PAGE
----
Tag Archives: alaska fisheries

Thank God it’s Friday’s random facts: The Wood-Tikchik edition

Thank God it's Friday facts Just north of Dillingham, thousands of king salmon are entering the Nushegak river. Just over the hill, the Agluowak is brimming with Arctic char, sockeye salmon and rainbow trout. These waterways are in the drop-dead gorgeous Wood-Tikchik State Park, where your amasser of Friday facts is currently enjoying a visit. Here are a few Friday facts about the park, and about the nearby Pebble Mine.

    • Wood-Tikchik State Park is the largest state park in Alaska and the United States.
    • At 1.6 million acres, it’s about the size of Delaware.
    • There are 15 major lakes in the park, varying in length from 15-45 miles, and can be as deep at 900 feet.
    • The Agulowak provides spawning grounds for 200,000 sockeye salmon and passes 1.2 million others to higher spawning grounds in the drainage.
    • Some of those salmon in the park waterways will make their way to the site of the proposed Pebble Mine, which, if built, would be one of the largest gold and copper mines in the world.
    • Callan J. Chythlook-Sifsof from Aleknagik, Alaska was a member of the United States snowboarding team in the 2010 Winter Olympics and is training for the 2014 Winter Olympics. She has some things to say about Pebble Mine in Thursday’s New York Times in a piece entitled, “Native Alaska, Under Threat.”
    • Gold fell 23 percent in second quarter to close at $1,223.80 an ounce on Friday, the lowest it’s been in about three years. Mining companies are taking it hard. If things continue, Donald Marleau an analyst at Standard & Poor’s Ratings Services said that he would expect the market to downgrade mining companies.
    • In the past 52 weeks, Northern Dynasty’s stock has fluctuated between $5.40 and $1.85. It closed on Friday at $2.09. Northern Dynasty’s principle asset is Pebble Mine. In 2007, the company partnered with mining giant Anglo American plc. Which is required to fund US$1.5 billion of project costs to retain its 50 percent interest.
    • In the past 52 weeks, Anglo American’s stock has fluctuated between $16.96 to $9.53. On Friday, its stock closed at $9.63.
    • In 2010, 538 Washington residents held drift gillnet and set gillnet commercial salmon fishing licenses in Bristol Bay, off of which they made a total gross estimated earnings of about $60 million.
    • The 2010 census counted 299 residents in both Iliamna and Newhalen, two communities closest to the mine. Out of those, only 26 had commercial fishing permits, and only 22 fished those permits, according to the Alaska’s Commercial Fisheries Entry Commission.

Contact Amanda Coyne at amandamcoyne@yahoo.com


Board of Fisheries confirmation expected to be whale of a fight

There are plenty of contentious issues to get through before the Legislature is expected to gavel out April 15. Oil taxes, for one. A bill that would facilitate building a bullet line to run gas from the North Slope to Southcentral Alaska. A plan to begin the work to truck natural gas from the North Slope to Fairbanks. There’s Medicaid and abortion. There’s school choice and guns.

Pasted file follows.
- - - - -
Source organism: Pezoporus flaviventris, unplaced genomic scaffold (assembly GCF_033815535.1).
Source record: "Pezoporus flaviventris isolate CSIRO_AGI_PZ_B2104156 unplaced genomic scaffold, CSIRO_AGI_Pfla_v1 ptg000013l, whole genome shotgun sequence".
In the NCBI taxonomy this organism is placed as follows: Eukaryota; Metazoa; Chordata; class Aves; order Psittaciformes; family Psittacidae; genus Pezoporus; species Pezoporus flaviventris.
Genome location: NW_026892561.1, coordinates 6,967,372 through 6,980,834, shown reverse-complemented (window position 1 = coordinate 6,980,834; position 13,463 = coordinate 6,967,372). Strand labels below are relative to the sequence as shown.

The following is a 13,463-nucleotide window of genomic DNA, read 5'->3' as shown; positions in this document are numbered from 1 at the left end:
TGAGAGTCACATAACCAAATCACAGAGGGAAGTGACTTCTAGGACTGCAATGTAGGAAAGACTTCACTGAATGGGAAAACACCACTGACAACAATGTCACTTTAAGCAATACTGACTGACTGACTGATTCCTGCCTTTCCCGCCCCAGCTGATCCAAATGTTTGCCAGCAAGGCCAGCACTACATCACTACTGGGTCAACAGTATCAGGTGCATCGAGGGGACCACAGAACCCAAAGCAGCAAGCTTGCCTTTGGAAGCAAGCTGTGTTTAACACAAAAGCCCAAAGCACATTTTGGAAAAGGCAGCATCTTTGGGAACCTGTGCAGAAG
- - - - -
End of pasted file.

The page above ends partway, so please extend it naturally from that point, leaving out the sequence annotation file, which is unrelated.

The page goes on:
And then there’s the whale of politics: fish politics. On Monday beginning at 10:30 a.m., such politics will come to a head in a joint session, where both bodies will vote on Gov. Parnell’s choice to re-nominate Board of Fisheries members Vince Webster. The fight, which will pit the politically active sports fishermen against the big monied commercial guys, is expected to be brutal.

The powerful Kenai River Sportfishing Association (KRSA) put out an alert to urge members to contact their reps to vote against the nomination. Read the full letter here. In short, the association accuses Webster of favoring commercial interest at the expense of the sports fisheries.

Parnell’s prepping for a fight. His chief of staff, Mike Nizich, sent an email out to legislators (printed in full below) urging legislators to vote for Webster and questioning the veracity of KRSA’s claims.

It’s a risky move and Parnell is not one to take risks. We’ll see if it pays off.

Here’s the email Nizich sent to legislators:

I am aware of efforts to unfairly characterize Vince Webster’s actions as a Board of Fisheries member, including the following claims:

  • he is supposedly singlehandedly responsible for the new late-run Kenai River Chinook salmon escapement goal;
  • he allegedly reframed the Board’s late-run Kenai River Chinook salmon management plan agenda item to benefit setnetters at the expense of all other user groups and escapement;
  • he allegedly drives a personal agenda through unseemly means, including allegations related to specific fisheries.

These are misleading, incomplete, and in some cases, inaccurate statements about Vince Webster’s work on the Board. Indeed, the Governor never would have re-appointed him had if he believed such allegations were true. These claims are now being made by some in the eleventh hour to influence your vote.

Before voting “no” to Vince Webster’s reconfirmation, we ask you provide Vince the courtesy of a phone call to hear his response to recent allegations. Vince will make himself available to legislators to discuss his 6-year record on the Board. Although Vince is traveling out-of-state with his son, he is available to talk with you at (redacted).

Vince’s broad understanding of fisheries issues statewide, experience with Board process, and respect for public input are assets to the Board. Vince has been confirmed twice to serve two 3-year terms on the Board; this is a third appointment. Members are appointed with a view to providing diversity of interest and points of view in the membership (AS 16.05.221). His confirmation should not be blocked due to misinformation.

Contact Amanda Coyne at amandamcoyne@yahoo.com